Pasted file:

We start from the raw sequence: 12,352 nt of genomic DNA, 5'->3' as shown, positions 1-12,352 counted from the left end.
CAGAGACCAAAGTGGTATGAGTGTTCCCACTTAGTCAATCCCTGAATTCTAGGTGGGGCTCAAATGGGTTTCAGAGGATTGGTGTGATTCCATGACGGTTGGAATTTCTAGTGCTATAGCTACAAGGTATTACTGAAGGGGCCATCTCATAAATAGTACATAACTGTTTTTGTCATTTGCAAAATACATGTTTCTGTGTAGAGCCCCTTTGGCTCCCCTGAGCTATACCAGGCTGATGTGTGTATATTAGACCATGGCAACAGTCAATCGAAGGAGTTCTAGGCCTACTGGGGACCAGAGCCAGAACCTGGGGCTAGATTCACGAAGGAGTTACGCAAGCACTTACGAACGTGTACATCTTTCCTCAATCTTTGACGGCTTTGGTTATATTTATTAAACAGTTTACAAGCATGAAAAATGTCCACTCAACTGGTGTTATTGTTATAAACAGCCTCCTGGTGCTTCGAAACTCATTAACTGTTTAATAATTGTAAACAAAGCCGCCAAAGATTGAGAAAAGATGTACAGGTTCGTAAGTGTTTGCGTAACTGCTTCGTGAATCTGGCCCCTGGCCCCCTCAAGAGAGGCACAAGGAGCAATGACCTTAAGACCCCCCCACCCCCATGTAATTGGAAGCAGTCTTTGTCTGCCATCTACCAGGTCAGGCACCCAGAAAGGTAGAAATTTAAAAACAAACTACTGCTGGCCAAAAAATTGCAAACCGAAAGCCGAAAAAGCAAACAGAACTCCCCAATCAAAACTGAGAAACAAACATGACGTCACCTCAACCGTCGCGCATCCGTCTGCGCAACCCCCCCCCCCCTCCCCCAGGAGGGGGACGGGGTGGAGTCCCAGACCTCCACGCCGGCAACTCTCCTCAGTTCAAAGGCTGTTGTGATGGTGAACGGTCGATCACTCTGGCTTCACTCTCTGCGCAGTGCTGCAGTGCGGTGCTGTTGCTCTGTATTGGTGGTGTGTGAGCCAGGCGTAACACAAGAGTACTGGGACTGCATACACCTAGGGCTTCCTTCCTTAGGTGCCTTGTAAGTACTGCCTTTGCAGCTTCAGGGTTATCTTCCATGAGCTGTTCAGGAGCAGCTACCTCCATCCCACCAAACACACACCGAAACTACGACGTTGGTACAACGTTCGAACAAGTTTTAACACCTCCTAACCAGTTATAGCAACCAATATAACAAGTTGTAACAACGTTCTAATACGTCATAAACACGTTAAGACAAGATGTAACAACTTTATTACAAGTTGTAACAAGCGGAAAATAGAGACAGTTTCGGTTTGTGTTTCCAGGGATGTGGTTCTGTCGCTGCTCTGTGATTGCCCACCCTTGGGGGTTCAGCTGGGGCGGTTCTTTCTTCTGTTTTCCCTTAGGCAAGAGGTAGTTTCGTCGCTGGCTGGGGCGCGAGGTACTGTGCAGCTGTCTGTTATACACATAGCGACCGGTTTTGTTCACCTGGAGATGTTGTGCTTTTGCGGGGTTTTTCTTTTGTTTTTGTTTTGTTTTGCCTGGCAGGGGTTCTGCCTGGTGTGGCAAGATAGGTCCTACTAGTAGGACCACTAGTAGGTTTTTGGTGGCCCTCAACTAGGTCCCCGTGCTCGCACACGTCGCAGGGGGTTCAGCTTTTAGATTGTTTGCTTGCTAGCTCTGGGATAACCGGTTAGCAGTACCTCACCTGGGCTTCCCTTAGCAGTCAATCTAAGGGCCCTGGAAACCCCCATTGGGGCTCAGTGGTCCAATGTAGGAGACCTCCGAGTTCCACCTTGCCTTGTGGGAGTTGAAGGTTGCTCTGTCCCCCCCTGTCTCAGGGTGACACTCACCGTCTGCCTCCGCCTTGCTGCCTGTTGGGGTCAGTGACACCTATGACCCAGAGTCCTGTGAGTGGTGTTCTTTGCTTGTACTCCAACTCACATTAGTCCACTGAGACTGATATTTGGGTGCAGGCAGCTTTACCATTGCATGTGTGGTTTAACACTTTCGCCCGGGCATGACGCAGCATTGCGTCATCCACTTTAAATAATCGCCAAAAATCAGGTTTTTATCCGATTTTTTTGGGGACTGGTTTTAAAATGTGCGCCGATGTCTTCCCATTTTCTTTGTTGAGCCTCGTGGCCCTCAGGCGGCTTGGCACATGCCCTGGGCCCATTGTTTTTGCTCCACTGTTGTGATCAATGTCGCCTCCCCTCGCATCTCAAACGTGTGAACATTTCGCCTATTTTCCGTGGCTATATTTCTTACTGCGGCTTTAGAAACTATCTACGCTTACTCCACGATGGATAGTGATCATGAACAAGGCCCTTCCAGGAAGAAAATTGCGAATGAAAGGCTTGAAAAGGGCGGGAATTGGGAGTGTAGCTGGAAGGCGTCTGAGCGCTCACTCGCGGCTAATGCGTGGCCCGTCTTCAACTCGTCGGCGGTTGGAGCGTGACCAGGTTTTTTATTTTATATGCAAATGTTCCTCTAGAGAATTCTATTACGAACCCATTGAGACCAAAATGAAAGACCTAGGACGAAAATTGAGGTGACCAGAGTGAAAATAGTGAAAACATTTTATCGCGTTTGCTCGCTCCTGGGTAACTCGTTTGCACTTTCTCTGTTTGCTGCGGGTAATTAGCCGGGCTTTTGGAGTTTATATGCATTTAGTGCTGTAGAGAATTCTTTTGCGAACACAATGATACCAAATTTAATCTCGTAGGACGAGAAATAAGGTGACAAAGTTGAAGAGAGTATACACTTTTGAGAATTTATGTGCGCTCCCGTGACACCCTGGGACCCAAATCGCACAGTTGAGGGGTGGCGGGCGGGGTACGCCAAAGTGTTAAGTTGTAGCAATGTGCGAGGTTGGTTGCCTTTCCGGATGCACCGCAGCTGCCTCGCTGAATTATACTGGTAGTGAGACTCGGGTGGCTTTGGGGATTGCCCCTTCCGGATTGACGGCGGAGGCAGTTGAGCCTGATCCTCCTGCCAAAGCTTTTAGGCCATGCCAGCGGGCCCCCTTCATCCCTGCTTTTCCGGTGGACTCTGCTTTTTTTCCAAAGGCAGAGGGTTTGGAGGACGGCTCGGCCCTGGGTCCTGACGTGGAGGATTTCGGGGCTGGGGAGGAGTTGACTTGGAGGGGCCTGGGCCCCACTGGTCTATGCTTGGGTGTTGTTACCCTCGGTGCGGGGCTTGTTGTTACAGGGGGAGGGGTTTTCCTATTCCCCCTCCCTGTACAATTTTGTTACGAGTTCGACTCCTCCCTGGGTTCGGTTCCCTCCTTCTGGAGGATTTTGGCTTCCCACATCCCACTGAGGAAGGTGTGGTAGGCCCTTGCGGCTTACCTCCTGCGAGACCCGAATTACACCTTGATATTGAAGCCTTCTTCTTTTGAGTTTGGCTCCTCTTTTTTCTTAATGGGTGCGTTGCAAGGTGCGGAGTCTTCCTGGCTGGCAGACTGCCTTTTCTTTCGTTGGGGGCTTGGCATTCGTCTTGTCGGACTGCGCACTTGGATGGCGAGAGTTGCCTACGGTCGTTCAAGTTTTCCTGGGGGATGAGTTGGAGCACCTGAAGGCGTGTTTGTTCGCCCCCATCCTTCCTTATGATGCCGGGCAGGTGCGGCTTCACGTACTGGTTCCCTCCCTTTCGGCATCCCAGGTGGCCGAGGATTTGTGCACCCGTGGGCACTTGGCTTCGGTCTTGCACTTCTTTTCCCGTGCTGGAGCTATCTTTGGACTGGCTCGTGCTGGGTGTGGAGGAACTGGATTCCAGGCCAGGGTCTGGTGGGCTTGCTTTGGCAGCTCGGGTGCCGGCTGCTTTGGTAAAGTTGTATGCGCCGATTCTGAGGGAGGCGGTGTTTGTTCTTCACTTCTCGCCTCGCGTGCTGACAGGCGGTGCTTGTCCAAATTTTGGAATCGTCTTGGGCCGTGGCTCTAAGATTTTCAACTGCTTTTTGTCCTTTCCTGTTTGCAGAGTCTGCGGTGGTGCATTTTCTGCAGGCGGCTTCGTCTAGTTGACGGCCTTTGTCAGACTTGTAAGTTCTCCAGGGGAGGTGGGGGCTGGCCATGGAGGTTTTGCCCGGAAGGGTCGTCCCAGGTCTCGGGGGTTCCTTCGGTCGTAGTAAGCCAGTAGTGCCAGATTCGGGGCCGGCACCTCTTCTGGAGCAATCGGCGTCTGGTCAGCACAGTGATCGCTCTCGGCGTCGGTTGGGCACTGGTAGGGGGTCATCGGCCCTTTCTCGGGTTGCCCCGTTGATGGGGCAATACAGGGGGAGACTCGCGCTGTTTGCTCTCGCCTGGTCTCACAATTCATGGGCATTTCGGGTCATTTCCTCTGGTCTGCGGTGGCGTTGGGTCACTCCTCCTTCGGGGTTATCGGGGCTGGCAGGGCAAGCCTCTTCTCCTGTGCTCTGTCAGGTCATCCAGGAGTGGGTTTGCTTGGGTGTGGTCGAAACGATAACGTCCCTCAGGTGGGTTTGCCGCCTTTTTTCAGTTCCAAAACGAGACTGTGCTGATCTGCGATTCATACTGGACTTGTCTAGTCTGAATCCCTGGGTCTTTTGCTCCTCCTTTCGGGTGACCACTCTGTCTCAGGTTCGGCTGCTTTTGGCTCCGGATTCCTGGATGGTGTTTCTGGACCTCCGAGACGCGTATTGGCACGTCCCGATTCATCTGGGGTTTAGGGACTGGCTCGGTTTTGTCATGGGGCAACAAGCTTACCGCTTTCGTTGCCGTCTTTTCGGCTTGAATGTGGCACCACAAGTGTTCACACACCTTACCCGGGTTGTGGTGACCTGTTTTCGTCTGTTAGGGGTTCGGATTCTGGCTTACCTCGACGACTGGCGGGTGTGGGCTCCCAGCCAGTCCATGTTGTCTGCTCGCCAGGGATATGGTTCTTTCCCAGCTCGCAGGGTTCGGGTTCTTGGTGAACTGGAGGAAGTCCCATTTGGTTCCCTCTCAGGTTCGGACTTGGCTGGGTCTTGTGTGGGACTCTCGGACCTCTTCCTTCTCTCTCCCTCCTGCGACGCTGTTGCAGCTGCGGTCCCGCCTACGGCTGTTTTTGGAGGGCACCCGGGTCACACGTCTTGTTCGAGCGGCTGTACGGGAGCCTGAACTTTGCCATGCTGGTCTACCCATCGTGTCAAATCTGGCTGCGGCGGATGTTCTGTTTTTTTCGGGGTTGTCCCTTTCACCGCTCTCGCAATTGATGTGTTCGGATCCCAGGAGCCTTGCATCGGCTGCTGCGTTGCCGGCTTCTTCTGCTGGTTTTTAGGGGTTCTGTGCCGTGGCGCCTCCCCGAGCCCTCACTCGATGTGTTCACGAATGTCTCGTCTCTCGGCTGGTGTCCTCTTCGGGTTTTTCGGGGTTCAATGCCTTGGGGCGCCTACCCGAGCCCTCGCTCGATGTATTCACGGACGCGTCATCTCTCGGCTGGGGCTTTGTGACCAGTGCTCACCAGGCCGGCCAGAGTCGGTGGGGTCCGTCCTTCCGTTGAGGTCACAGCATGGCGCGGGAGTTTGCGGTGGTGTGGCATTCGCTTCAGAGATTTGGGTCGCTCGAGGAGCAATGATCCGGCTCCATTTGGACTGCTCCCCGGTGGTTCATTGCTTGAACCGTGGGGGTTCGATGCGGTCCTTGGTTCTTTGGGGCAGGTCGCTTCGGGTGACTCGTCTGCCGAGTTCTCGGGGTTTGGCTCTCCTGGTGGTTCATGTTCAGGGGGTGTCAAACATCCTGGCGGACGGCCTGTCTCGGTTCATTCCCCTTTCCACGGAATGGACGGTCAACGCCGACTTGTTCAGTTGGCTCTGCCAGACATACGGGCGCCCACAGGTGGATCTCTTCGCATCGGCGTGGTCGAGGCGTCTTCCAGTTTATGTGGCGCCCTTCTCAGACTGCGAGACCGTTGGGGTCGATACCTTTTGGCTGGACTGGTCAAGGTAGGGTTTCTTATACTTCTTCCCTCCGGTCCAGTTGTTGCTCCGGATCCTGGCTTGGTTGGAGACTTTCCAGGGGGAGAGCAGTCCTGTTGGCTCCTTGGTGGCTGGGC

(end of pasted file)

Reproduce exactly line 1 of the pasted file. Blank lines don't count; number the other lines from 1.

We start from the raw sequence: 12,352 nt of genomic DNA, 5'->3' as shown, positions 1-12,352 counted from the left end.